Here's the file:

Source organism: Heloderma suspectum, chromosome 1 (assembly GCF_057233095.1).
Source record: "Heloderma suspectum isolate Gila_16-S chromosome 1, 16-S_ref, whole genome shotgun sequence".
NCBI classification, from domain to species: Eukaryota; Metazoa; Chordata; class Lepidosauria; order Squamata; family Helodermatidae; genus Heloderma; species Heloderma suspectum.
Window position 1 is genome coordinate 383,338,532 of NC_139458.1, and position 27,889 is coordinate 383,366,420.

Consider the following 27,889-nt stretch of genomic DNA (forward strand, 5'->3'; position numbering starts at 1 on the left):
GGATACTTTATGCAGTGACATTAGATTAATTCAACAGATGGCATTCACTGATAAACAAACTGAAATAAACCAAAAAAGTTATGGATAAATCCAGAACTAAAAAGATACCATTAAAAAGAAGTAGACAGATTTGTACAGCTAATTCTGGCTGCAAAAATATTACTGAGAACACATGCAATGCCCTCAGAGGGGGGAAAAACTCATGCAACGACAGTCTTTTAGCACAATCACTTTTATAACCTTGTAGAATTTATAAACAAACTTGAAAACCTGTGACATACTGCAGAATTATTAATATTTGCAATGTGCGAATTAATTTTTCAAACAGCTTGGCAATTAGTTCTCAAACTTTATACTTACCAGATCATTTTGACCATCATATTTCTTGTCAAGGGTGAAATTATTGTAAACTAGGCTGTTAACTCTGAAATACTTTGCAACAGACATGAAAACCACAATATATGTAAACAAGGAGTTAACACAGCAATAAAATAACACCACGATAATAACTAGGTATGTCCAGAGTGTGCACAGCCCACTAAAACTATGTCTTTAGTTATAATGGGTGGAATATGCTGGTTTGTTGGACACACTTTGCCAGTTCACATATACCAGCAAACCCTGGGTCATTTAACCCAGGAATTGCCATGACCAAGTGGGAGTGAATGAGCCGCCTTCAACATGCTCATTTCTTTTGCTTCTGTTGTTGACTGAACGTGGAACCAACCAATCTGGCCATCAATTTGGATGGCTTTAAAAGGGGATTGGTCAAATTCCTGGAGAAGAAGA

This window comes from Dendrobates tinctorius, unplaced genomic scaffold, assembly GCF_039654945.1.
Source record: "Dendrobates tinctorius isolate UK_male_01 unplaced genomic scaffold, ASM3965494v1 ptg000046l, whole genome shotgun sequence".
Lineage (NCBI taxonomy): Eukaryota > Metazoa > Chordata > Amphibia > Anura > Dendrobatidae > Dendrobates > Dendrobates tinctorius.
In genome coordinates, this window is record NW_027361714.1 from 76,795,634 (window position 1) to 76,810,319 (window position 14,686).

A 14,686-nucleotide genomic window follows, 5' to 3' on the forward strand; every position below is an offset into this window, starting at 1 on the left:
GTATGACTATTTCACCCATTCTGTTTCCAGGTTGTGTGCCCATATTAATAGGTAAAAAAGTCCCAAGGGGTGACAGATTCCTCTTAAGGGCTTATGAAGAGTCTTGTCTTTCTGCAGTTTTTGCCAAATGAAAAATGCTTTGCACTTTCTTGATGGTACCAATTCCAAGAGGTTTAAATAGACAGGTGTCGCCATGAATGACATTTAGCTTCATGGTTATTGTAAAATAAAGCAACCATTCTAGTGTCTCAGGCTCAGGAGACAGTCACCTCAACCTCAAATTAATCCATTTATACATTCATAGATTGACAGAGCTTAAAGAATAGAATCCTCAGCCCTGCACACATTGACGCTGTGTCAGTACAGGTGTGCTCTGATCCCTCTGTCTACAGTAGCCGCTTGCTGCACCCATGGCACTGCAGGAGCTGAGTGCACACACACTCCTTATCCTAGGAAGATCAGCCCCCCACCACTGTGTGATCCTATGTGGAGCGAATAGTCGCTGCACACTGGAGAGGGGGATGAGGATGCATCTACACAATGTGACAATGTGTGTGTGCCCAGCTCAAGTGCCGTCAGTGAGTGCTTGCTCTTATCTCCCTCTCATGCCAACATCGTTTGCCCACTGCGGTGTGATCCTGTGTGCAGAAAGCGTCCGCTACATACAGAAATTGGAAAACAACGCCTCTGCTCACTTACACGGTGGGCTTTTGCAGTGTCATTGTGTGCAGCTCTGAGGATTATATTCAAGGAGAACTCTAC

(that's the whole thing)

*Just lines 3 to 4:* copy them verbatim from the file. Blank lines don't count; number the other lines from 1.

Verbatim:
NCBI classification, from domain to species: Eukaryota; Metazoa; Chordata; class Lepidosauria; order Squamata; family Helodermatidae; genus Heloderma; species Heloderma suspectum.
Window position 1 is genome coordinate 383,338,532 of NC_139458.1, and position 27,889 is coordinate 383,366,420.